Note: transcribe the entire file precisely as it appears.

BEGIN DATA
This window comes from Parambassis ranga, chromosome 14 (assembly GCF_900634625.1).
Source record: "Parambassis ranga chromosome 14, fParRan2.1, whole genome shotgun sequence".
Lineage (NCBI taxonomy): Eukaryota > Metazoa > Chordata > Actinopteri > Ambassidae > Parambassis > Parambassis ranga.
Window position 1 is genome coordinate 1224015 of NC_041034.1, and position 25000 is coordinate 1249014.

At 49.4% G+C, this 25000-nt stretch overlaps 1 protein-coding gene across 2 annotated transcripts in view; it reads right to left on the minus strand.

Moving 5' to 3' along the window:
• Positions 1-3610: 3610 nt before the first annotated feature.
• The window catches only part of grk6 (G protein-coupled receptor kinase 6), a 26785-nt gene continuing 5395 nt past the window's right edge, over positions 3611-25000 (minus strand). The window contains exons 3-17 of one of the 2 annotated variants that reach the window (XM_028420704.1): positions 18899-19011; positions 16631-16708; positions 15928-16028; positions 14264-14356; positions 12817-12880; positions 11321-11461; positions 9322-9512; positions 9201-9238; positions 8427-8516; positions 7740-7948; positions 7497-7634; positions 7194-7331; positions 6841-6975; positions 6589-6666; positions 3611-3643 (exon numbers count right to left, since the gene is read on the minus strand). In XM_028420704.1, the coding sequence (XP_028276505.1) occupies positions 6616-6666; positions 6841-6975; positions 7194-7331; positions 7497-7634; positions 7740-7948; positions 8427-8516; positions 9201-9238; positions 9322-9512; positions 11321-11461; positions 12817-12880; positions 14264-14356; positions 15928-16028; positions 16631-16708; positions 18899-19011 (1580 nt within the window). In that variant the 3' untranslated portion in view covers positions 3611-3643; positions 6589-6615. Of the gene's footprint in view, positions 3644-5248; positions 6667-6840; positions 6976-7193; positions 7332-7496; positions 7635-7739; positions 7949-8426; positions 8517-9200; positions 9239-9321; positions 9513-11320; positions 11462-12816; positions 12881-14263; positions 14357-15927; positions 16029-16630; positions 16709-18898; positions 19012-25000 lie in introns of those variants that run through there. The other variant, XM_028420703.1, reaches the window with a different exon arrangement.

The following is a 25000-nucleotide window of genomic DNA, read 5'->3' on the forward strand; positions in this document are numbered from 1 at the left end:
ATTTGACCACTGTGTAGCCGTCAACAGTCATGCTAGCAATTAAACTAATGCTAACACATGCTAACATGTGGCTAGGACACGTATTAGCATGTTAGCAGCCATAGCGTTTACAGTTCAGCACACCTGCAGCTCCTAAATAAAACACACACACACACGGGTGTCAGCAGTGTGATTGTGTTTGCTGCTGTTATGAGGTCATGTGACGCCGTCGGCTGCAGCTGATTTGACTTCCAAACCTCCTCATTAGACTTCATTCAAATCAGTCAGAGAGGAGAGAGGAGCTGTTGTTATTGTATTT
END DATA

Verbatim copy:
This window comes from Parambassis ranga, chromosome 14 (assembly GCF_900634625.1).
Source record: "Parambassis ranga chromosome 14, fParRan2.1, whole genome shotgun sequence".
Lineage (NCBI taxonomy): Eukaryota > Metazoa > Chordata > Actinopteri > Ambassidae > Parambassis > Parambassis ranga.
Window position 1 is genome coordinate 1224015 of NC_041034.1, and position 25000 is coordinate 1249014.

At 49.4% G+C, this 25000-nt stretch overlaps 1 protein-coding gene across 2 annotated transcripts in view; it reads right to left on the minus strand.

Moving 5' to 3' along the window:
• Positions 1-3610: 3610 nt before the first annotated feature.
• The window catches only part of grk6 (G protein-coupled receptor kinase 6), a 26785-nt gene continuing 5395 nt past the window's right edge, over positions 3611-25000 (minus strand). The window contains exons 3-17 of one of the 2 annotated variants that reach the window (XM_028420704.1): positions 18899-19011; positions 16631-16708; positions 15928-16028; positions 14264-14356; positions 12817-12880; positions 11321-11461; positions 9322-9512; positions 9201-9238; positions 8427-8516; positions 7740-7948; positions 7497-7634; positions 7194-7331; positions 6841-6975; positions 6589-6666; positions 3611-3643 (exon numbers count right to left, since the gene is read on the minus strand). In XM_028420704.1, the coding sequence (XP_028276505.1) occupies positions 6616-6666; positions 6841-6975; positions 7194-7331; positions 7497-7634; positions 7740-7948; positions 8427-8516; positions 9201-9238; positions 9322-9512; positions 11321-11461; positions 12817-12880; positions 14264-14356; positions 15928-16028; positions 16631-16708; positions 18899-19011 (1580 nt within the window). In that variant the 3' untranslated portion in view covers positions 3611-3643; positions 6589-6615. Of the gene's footprint in view, positions 3644-5248; positions 6667-6840; positions 6976-7193; positions 7332-7496; positions 7635-7739; positions 7949-8426; positions 8517-9200; positions 9239-9321; positions 9513-11320; positions 11462-12816; positions 12881-14263; positions 14357-15927; positions 16029-16630; positions 16709-18898; positions 19012-25000 lie in introns of those variants that run through there. The other variant, XM_028420703.1, reaches the window with a different exon arrangement.

The following is a 25000-nucleotide window of genomic DNA, read 5'->3' on the forward strand; positions in this document are numbered from 1 at the left end:
ATTTGACCACTGTGTAGCCGTCAACAGTCATGCTAGCAATTAAACTAATGCTAACACATGCTAACATGTGGCTAGGACACGTATTAGCATGTTAGCAGCCATAGCGTTTACAGTTCAGCACACCTGCAGCTCCTAAATAAAACACACACACACACGGGTGTCAGCAGTGTGATTGTGTTTGCTGCTGTTATGAGGTCATGTGACGCCGTCGGCTGCAGCTGATTTGACTTCCAAACCTCCTCATTAGACTTCATTCAAATCAGTCAGAGAGGAGAGAGGAGCTGTTGTTATTGTATTT